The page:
Tuesday, 13 November 2012 16:29

After a suicide attempt

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Lots of emotions swirl around after a suicide attempt. The young person who attempted to end his/her life may feel guilty or ashamed. Most feel relieved that they did not die. Family members and friends may be angry or judgmental, asking how could this have happened. Worry about if or when there might be another suicide attempt is common.

A youth who has attempted to end his/her life has a higher risk of later dying by suicide; research has shown that between 5 and 11 percent of people who survive a suicide attempt go on to die from suicide.

What you should know and do:

  • Reduce the risk of self-harm or suicide at the family home by removing or securing any weapons, knives, chemicals (weedkiller, rat poison etc);
  • Only keep small quantities of medications on hand or lock them in a cabinet and remove unused or expired medications;
  • Keep only small quantities of alcohol in the home;
  • Build supports for the child/youth who attempted suicide through counseling, family, friends, and community resources;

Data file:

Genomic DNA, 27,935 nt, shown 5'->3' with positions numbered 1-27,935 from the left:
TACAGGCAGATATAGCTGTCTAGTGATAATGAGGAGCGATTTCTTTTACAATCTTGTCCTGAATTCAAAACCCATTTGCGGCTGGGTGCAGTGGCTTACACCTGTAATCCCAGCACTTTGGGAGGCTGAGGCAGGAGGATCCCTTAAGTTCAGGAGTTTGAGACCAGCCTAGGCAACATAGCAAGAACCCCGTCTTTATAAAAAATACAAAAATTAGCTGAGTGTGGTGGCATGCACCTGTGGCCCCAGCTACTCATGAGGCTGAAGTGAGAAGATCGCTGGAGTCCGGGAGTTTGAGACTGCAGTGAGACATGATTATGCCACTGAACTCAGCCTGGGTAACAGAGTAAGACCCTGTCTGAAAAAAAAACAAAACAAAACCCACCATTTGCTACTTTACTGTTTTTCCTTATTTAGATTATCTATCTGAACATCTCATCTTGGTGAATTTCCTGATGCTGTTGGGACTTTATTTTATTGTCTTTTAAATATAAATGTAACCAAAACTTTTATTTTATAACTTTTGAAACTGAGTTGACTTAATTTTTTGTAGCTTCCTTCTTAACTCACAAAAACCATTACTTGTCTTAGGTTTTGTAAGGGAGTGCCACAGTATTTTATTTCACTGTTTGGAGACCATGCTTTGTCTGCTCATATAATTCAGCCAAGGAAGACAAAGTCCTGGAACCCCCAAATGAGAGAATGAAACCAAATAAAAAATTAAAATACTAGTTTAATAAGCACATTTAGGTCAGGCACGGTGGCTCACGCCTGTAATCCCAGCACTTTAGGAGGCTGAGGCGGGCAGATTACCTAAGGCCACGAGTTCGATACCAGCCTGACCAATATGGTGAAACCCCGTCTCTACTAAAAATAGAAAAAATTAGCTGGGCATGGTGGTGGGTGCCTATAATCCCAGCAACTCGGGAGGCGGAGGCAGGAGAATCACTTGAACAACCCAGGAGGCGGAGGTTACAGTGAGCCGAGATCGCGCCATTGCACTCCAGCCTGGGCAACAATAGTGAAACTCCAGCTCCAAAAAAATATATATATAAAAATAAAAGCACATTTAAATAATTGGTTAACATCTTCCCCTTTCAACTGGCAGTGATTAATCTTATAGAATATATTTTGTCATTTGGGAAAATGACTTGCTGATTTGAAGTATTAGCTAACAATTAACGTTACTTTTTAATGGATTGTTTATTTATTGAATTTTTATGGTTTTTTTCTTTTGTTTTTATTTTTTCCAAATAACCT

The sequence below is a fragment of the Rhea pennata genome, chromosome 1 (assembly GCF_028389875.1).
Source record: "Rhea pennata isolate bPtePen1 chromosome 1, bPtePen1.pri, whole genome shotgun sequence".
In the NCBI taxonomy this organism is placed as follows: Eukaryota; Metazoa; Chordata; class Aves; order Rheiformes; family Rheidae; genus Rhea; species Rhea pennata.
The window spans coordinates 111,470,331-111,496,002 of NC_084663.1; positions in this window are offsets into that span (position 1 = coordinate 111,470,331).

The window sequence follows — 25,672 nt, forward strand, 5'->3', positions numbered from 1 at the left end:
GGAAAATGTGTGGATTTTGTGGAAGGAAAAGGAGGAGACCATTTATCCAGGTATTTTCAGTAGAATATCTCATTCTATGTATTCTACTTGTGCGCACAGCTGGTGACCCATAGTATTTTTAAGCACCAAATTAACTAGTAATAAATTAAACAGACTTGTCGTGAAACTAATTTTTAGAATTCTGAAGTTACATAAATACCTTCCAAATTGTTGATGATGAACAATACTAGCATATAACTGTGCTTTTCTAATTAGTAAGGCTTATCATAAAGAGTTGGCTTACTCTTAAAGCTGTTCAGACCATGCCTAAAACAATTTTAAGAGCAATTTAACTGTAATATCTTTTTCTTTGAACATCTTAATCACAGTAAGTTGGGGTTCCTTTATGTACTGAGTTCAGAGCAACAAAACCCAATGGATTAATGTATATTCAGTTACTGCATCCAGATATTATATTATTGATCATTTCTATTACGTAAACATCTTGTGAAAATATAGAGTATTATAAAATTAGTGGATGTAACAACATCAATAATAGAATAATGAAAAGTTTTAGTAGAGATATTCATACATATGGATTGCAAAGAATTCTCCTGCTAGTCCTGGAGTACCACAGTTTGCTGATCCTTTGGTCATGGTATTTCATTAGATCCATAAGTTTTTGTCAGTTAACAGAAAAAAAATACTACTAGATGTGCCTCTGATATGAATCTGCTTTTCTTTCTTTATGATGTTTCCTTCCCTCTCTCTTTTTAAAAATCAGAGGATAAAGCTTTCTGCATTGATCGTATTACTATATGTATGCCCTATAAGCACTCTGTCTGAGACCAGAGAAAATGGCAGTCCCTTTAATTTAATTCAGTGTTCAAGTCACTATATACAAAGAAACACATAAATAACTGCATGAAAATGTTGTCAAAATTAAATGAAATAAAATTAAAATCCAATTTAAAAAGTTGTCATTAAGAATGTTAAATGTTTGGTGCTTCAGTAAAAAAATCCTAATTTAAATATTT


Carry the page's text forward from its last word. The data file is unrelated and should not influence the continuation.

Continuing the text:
• Be aware of "triggers", such as school, relationships or sports;

Being "strong" and providing that important "safety net" and a vision of hope for the suicidal youth can be emotionally exhausting. It is important that friends and family members get help from others. Utilize friends, relatives, and community resources; no one should handle this on their own!

Resources for help might include:




Aware Ireland

Dublin Rape Crisis Centre


Recovery (Substance Abuse)

1850 60 90 90

1800 24 7 100

1800 66 66 66

1890 30 33 02

1800 77 88 88

01 833 8252

01 668 1855



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Warning Signs

Warning signs may include but are not limited to:
Withdrawing from family and friends
Having difficulty concentrating and thinking clearly
Sleeping too much or too little
Feeling tired most of the time
Gaining or losing a significant amount of weight
Talking about feeling hopeless or guilty
Talking about suicide or death
Self-destructive behaviour like drinking too much or abusing drugs
Losing interest in favourite things or activities
Giving away prized possessions
Mood swings
If a friend mentions suicide, take it seriously. If they have expressed an immediate plan, or have access to prescription medication or other potentially deadly means, do not leave them alone. Get help immediately.


The Samaritans116 123
Pieta House1800 247 247
Aware1890 30 33 02
ISPCC Childline1800 66 66 66
Teen-Line Ireland1800 83 36 34

Contact Us

Youth Suicide Prevention Ireland (RCN20070670)
Atrium Business Centre
Blackpool Retail Park, Blackpool
Cork City, Ireland
Tel 021 - 242 7173
Email admin@yspi.eu